April 19, 2024

Joe Biden has accused Russia of “shredding longstanding arms control agreements” but pledged that the US would “lead by example” in limiting the spread of weapons of mass destruction.

In his address to the UN general assembly, Biden castigated the Putin regime for its suspension, in February this year, of the 2010 New Start treaty, the last arms control agreement between the two countries.

That suspension, coupled with Russia’s withdrawal from the Conventional Forces in Europe treaty in 2007, was “irresponsible and makes the entire world less safe”, the president said.

However, Biden insisted that the US “is going to continue to pursue good faith efforts to reduce the threat of weapons of mass destruction and lead by example, no matter what else is happening in the world”.

The statement appeared to be a confirmation that the US would continue the policy it has pursued since Vladimir Putin’s suspension of New Start, by not going beyond the treaty’s limits of 1,550 deployed strategic nuclear warheads, and 700 deployed delivery systems.

At the time of Moscow’s suspension of the New Start treaty, Russian officials said their government would continue to observe those limits, but there have been no inspections of Russian nuclear weapons facilities since the start of the Covid pandemic, and Russia has ceased to share data that was required by the agreement.

In his speech, Biden said the US also remained committed to diplomatic means to containing North Korean’s nuclear weapons programme and would “remain steadfast in our commitment that Iran must never acquire nuclear weapons”.

Daryl Kimball, the head of the Arms Control Association, welcomed Biden’s statement on the New Start limits.

“I’m glad that Biden said this to keep the flame going, if you think about how you don’t have much room in a UN speech,” Kimball said. “It’s a positive signal that the United States remains ready to engage in serious dialogue on nuclear weapons production and arms control despite whatever else has happened in the Russian relationship.”

In his address, Biden urged the UN general assembly to uphold the UN charter in its approach to the Russian invasion of Ukraine, framing it as a matter of principle, national sovereignty and territorial integrity that was essential to all UN members.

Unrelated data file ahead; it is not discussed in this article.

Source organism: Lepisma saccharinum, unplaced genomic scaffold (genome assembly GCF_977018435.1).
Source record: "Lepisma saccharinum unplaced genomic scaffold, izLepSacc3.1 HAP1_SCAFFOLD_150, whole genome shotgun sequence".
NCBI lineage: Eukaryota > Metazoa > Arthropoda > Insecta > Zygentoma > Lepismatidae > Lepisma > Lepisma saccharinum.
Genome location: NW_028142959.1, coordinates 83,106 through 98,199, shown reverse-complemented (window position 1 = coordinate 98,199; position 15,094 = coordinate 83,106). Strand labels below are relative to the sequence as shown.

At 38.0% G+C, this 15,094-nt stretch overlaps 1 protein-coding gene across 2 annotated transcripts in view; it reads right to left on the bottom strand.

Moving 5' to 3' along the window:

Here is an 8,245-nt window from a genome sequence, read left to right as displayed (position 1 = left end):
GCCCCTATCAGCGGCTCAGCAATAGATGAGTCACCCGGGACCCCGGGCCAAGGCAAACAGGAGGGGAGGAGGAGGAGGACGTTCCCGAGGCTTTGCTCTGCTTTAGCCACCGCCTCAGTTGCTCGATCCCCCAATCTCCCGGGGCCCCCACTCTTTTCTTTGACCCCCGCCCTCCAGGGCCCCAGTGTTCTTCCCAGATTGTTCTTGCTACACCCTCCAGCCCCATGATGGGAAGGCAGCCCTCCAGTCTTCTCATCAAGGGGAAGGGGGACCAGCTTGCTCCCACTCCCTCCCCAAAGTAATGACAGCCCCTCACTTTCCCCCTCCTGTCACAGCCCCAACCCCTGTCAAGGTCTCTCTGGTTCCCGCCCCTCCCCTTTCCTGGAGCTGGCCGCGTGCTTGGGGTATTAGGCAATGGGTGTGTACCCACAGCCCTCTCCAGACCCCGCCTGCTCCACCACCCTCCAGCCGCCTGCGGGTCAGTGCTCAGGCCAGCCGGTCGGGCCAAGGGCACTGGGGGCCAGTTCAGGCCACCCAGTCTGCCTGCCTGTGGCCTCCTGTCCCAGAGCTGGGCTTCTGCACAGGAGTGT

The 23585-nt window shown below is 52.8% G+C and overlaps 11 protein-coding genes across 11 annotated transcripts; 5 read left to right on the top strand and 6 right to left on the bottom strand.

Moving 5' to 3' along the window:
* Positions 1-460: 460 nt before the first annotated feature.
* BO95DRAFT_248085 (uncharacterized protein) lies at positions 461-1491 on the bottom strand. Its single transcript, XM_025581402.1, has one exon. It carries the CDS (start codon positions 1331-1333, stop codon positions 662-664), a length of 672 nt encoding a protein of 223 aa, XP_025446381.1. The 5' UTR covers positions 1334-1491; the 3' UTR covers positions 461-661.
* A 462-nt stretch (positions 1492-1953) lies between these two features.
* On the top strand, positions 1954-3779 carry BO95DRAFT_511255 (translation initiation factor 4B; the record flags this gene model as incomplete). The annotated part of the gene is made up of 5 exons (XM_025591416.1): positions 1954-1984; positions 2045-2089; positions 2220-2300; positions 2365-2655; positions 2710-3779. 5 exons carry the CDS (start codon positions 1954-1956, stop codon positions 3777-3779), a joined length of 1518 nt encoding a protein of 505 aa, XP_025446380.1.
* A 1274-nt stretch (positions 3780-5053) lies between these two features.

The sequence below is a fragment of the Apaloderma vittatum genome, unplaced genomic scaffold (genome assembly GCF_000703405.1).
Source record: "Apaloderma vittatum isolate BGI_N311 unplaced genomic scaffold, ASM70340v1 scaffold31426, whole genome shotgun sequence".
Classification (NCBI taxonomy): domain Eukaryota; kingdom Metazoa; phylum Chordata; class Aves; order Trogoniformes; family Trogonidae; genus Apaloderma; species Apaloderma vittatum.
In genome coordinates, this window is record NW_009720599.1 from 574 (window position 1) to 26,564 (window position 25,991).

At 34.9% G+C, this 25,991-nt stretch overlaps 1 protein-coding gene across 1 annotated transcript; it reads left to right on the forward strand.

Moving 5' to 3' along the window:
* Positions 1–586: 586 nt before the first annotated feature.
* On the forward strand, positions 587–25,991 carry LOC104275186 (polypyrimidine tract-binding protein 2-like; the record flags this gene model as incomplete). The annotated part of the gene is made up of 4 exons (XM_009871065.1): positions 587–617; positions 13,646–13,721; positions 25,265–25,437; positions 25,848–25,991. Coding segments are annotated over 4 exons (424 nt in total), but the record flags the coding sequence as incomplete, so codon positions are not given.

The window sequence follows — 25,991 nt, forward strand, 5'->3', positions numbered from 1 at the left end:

“Russia believes that the world will grow weary and allow it to brutalise Ukraine without consequence,” Biden said. “But I ask you this: if we abandon the core principles … to appease an aggressor, can any member state in this body feel confident that they are protected? If we allow Ukraine to be carved up, is the independence of any nation secure?

“I respectfully suggest the answer is no,” the president added. “We must stand up to this naked aggression today to deter other would-be aggressors tomorrow.”

Much of the rest of Biden’s speech was dedicated to the principles of global cooperation to take on basic issues of poverty, human rights and the climate crisis. The US and other supporters of Ukraine are well aware that many countries at the UN, especially the developing nations in the Group of 77, are becoming restive at the focus on Ukraine, when the death toll from conflict, famine and climate change is so enormous in the global south. Biden stressed that he takes these concerns seriously.

“My country has to meet this critical moment to work with countries in every region, in common cause to join together with partners who share a common vision of the future of the world,” he said. “The United States seeks a more secure, more prosperous, more equitable world for all people, because we know our future is bound up with yours … No nation can meet the challenges of today alone.”

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